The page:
Noosa History Facts and Timeline

(Noosa, Queensland - QLD, Australia)

The scenic area known as the Shire of Noosa is one of Australia's most popular destinations along the Sunshine Coast of Queensland. It is best known for recreation, beaches and a superb quality of life.

Though the modern history of Noosa began with the exploitation of natural resources in the area, Aboriginal groups had been previously enjoying its special qualities for many thousands of years. Today, this is mainly a tourism centre known for its lovely national park, spectacular coastal scenery and excellent surfing conditions.

The Kabi

Long before the first Europeans settled down in the Shire of Noosa, that is to say some 40,000 years earlier, the Kabi Aboriginal people had inhabited the area. Their territory extended from Redcliffe in the south near Brisbane, north to Noosa and west to Nambour. The name 'Noosa' is derived from the Aboriginal word 'noothera' or 'gnuthuru', meaning 'shadow' or 'shade'. It is thought that this might refer to the shade and shadows cast by the tall trees in the area.

History of the Aboriginal Festival Spot

The bounty of nature made life fairly easy for the Kabi, who established the Bunya Festival, regarded by many as the world's oldest festival. This event celebrated the harvest of the Bunya nut and attracted Aboriginal tribes from far and wide for its annual festivities.

Rush for Resources

The legendary British explorer Captain James Cook made note of Noosa as far back as 1770, but European settlement in the area did not occur until nearly a century later. Timber was the first resource to be exploited from the region, followed by a gold rush at Gympie, some 67 km / 42 miles to the north-west of Noosa. These early miners and loggers eventually discovered the beauty of local beaches and excellent fishing, thus opening the doors for the concept of tourism in the area.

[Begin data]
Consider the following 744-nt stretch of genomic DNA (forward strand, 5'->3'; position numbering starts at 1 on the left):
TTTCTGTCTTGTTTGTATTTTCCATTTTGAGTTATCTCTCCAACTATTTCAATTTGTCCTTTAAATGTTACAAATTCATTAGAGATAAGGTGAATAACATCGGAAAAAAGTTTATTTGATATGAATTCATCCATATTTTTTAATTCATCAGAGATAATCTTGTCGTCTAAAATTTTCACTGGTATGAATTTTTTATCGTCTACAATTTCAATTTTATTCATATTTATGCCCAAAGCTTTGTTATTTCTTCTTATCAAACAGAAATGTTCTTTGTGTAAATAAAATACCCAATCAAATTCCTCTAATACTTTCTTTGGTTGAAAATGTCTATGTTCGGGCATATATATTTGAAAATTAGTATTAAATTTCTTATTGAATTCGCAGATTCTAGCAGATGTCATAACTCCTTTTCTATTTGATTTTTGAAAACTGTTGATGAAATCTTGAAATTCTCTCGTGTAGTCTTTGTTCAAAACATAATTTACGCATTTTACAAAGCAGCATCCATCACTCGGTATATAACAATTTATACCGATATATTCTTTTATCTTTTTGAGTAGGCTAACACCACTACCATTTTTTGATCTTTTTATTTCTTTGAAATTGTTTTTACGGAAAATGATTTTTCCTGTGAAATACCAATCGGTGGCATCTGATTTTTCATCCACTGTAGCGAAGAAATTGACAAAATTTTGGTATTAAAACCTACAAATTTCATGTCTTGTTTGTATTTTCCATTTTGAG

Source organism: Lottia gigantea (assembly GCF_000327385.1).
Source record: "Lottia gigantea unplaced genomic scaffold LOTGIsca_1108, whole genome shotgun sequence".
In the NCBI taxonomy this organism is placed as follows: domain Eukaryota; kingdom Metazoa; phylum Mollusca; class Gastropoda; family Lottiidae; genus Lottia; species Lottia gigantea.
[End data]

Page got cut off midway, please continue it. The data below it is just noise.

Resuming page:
A Town is Born

By 1877, Noosa's history was beginning to take shape as the land was surveyed and laid out as an official town. In its early years it had two hotels, a school, a police station and a telegraph office. Fishing was the main source of income here, along with continued mineral and timber extraction. However, the remote location of Noosa prevented the town from really growing until the modern era.

From Fishing Village to Tourist Hot Spot

It has only been in the last five decades that Noosa has emerged as a popular Australian tourist destination. The local government knew that there was something special about this place and set aside just over 30 percent of the land for national parks and protected areas.

Noosa Heads is the centre of activity here, having built up a solid infrastructure of restaurants and hotels. Its excellent surfing conditions are celebrated each year with the Noosa Festival of Surfing, while others come for the sheltered beaches or prolific population of koalas in the Noosa National Park, or perhaps the lively calendar of events that gives this spot a real cosmopolitan flair. As the local government seems intent on keeping the region green, its future looks secure for solid tourism growth in the coming decades.